In common understanding, by capsizing people generally mean a sudden passing of a ship from the upright position to the upside down position. More precisely, capsizing or loss of stability can be defined as exceeding the amplitude of rolling or a heel at which operating or handling a ship is impossible for various reasons.
A ship can capsize because of the variation of the metacentric height GM, or of the righting arms GZ, in head or following seas (parametric resonance) or due to the loss of control in severe following or quartering seas (broaching-to phenomenon). Nonetheless, a ship can capsize even in port if the metacentric height is negative.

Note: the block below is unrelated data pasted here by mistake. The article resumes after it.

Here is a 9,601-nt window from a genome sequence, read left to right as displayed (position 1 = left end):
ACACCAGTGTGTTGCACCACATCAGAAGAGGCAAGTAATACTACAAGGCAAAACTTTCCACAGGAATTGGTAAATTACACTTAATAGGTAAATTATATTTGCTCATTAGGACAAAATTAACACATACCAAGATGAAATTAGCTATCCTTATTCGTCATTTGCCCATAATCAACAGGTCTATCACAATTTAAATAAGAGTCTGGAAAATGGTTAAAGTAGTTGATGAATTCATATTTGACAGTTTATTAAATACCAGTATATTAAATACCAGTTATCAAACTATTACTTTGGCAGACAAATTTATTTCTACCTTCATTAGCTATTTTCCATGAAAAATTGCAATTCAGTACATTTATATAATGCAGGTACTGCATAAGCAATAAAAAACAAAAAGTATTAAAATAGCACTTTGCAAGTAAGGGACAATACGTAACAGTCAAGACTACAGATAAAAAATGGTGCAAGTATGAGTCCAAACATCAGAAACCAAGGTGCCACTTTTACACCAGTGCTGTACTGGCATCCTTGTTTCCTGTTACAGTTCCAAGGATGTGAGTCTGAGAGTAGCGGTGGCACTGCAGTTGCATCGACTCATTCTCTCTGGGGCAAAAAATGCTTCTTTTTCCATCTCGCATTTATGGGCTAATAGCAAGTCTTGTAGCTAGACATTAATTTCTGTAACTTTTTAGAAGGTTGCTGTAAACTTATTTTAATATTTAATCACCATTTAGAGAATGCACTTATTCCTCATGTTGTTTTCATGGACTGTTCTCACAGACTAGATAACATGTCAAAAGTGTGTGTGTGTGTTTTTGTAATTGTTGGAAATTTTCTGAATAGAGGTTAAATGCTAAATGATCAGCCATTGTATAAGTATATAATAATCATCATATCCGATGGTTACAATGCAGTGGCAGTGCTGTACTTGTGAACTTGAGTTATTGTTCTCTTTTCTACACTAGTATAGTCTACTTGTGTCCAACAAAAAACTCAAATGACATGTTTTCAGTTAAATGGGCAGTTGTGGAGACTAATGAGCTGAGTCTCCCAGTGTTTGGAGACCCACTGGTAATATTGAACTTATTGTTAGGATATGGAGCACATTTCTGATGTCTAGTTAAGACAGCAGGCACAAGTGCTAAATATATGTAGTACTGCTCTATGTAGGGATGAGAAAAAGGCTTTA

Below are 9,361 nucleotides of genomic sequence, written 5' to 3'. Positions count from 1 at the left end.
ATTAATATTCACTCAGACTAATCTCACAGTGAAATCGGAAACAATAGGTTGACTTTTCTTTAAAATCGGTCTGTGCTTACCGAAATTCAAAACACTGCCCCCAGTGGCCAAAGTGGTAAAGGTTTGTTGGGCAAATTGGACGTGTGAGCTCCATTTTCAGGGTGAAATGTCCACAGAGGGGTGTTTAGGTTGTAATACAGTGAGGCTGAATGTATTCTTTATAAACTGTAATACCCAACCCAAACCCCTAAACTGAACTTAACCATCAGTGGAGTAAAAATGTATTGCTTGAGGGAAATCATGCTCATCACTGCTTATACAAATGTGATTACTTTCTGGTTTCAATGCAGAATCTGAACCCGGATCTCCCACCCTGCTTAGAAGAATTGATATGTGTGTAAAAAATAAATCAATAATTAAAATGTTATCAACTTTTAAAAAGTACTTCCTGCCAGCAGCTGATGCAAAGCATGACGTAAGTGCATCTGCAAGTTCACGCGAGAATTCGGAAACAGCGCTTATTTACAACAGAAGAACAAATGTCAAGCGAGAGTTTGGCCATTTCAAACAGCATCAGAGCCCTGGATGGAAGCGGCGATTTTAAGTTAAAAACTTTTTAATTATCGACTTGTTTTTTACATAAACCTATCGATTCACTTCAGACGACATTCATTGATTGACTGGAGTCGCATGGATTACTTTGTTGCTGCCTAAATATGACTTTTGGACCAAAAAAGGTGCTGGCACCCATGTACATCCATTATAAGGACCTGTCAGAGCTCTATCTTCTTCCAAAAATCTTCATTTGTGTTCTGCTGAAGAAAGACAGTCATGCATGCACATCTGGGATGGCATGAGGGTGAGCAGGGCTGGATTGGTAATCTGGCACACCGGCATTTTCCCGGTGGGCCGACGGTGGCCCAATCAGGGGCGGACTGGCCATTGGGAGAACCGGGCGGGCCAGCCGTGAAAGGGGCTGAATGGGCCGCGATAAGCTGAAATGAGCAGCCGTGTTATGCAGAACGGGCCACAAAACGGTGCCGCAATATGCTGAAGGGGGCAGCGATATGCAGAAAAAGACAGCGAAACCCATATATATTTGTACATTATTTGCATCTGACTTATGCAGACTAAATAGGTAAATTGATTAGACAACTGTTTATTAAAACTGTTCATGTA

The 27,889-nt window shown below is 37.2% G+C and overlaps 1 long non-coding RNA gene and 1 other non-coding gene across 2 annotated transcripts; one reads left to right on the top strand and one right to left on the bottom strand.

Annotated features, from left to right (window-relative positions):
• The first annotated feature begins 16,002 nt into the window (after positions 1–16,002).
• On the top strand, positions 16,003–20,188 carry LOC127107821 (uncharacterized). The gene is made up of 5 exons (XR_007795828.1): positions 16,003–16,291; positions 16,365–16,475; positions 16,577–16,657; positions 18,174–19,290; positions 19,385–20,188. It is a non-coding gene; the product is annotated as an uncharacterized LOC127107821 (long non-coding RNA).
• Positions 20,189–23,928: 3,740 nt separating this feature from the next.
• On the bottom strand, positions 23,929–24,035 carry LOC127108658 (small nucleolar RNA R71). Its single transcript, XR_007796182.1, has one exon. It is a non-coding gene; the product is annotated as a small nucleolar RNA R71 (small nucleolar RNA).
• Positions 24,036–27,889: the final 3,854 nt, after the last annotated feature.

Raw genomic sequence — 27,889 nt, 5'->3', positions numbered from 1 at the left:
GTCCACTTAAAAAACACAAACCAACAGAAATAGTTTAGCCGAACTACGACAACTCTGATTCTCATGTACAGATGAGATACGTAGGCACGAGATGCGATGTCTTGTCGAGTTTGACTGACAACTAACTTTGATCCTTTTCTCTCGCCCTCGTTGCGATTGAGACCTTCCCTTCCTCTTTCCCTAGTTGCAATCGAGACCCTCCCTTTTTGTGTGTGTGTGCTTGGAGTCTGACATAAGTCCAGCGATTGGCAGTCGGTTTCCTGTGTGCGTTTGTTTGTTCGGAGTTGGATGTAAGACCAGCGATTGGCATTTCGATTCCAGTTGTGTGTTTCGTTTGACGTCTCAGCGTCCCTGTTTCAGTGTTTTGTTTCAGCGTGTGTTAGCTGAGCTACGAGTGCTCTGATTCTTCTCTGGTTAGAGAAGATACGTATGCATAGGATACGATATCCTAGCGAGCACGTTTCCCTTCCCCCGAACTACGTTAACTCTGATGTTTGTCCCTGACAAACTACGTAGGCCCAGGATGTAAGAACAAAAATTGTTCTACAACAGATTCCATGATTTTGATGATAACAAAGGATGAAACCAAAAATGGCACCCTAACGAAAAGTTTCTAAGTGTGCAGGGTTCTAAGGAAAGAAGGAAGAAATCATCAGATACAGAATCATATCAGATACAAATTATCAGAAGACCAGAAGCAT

Further reading: “Ship Stability in Practice”